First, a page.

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Posts Tagged ‘breakfast’

Breakfast Pizza

In Breads / Grains, Eggs, Pork, Snacks, Uncategorized on May 21, 2010 at 12:00 pm
breakfast piza

Sometimes you just don't care.

You know how sometimes you just want to pig out on junky comfort food? Just throw everything you’re craving into a pan and cook it? Well, the urge hit yesterday. We wanted breakfast, and it was like, midnight. What was unusual for these types of situations is that the ingredients to satisfy my craving were actually in my fridge! Yay!

So I threw together this melange of sloppy, and it was delicious. I mean, really good. Full to bursting. But not so good for you.

Breakfast Pizza

Ingredients:

2 cups Bisquik

1 cup milk

6 slices bacon

6 eggs

4 ounces Velveeta or similarly gross cheese.

Directions:

Okay – you won’t be very proud of yourself for this one, but I promise it will taste good.

Mix the Bisquik and the water until a soft dough forms. Press the dough into the bottom of a cake pan, and about one inch up the sides. Bake at 350 for about 15 minutes, or until golden.

While the crust is baking, scramble the eggs and cook the bacon as usual, and grate the Velveeta (god help us).

When the crust comes out of the oven, sprinkle with the chopped bacon pieces, top with the scrambled eggs, and top with the Velveeta.

Stick the whole mess back in the oven for a couple of minutes until the cheese melts, then take it out and gorge yourself, ya pig.

Artichoke Frittata with Roasted Red Pepper Sauce

In Eggs, Uncategorized, Vegetables on May 18, 2010 at 12:00 pm
artichoke fritatta with roasted red pepper sauce

Not only is the frittata good, but the sauce is a freakin' revelation!

Artichokes…hmm…dip? No…grilled? No…hmm. How about a frittata? Yeah! Really, this thing is great. It’s light enough to be breakfast, brunch, or lunch, and it’s savory enough for a delicious dinner. Served with a crisp green salad, it makes a delightful spring meal that won’t feel like lead in your belly.

Is it just me, or does hot weather make your appetite plummet? I mean, you would think it would be a good thing, but it also makes my desire to exercise plummet. South Florida is the home of stagnant, sticky, oppressive summers, and all I want to do is sit like a lump in the AC. I mean, we have the pool now and everything, but as soon as you get out, the water evaporates off of your skin immediately and you start sweating again. Ugh.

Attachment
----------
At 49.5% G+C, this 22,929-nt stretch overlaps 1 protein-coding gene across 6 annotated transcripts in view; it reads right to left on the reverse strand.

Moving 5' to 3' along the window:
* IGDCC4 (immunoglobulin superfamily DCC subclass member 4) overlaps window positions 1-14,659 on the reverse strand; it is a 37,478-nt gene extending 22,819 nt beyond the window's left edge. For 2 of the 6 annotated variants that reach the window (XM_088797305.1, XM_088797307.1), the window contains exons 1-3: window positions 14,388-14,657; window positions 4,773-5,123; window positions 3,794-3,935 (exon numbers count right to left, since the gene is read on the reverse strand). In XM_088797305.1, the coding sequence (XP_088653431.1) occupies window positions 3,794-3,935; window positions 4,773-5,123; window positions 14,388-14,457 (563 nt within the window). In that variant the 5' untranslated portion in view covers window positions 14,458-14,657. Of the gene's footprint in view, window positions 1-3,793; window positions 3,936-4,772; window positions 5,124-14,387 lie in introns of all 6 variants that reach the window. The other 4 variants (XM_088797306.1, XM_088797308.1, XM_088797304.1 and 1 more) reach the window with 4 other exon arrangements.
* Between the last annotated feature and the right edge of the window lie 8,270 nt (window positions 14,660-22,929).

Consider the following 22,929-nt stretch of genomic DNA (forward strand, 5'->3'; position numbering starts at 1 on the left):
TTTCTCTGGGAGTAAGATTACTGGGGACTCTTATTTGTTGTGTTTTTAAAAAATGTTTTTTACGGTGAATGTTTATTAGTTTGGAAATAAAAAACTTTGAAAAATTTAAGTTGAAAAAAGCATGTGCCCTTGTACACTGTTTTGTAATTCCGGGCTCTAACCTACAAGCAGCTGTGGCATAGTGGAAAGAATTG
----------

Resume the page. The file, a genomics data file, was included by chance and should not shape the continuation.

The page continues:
Anyway, this dish, although it is, in fact, a hot meal, is still light enough to dispel the hot weather blahs. Make it.

Artichoke Frittata

Ingredients:

1 3-ounce bar cream cheese

1 clove garlic, minced

4 eggs

1 6-ounce jay marinated artichokes

a handful of fresh basil

1 tablespoon olive oil

1/4 cup parmesan cheese

salt and pepper to taste

Directions:

Combine the cream cheese, garlic, salt, and pepper in a large bowl and whisk until combined. Do not begin spreading the mixture onto crackers and eating it. You need it for the recipe.

Whisk in the eggs one at a time – this should remove the temptation to eat the cream cheese.

Stir in the artichokes (rinsed), and use kitchen shears to ship half of the basil directly into the bowl.

Heat oil in a large pan over medium heat. As the oil gets all shimmery and hot, use a grill brush to spread it around the pan, including about halfway up the sides.

Pour the egg mixture into the pan and cook uncovered for a couple of minutes until the bottom of the mixture solidifies. Then sprinkle the cheese over the top,  cover the pan, reduce the heat to medium-low, and continue cooking until the top no longer looks wet.

Remove from heat, cut into wedges, and serve with Roasted Red Pepper Sauce, which I will tell you about in a second.

Roasted Red Pepper Sauce

Ingredients:

1 tablespoon olive oil

2 tablespoons chopped onion

1 roasted red bell pepper, chopped

2 tablespoons tomato paste

3 tablespoons balsamic vinegar

2 tablespoons water

Directions:

Heat the oil in a medium saucepan over medium heat, and cook the onion until softened and translucent.

Add the remaining ingredients, and stir to combine. Either run it through the blender or food processor, or just whirl an immersion blender through it. I used my immersion blender, and it left it a little chunky, which I like.

The beautiful way the peppers and the balsamic vinegar play off of each other will make you want to put this stuff on everything, but just put it on the frittata for now, okay? Calm down.

Cinnamon Scones

In Breads / Grains, Snacks, sweets, Uncategorized on May 3, 2010 at 5:25 pm
cinnamon scones

Mmmmm...cinnamony....sugary.....

So, I’m in the process of reviewing a cookbook called Biscuit Bliss by James Villas. Since I am not a southern cook, I considered myself to be generally clueless about biscuits, and I was right. My first attempt totally failed, but you’ll have to wait for the review to hear that story. This story is about scones. Mr. Gorilla, being the Anglophile, LOVES scones, so I thought I’d try my hand.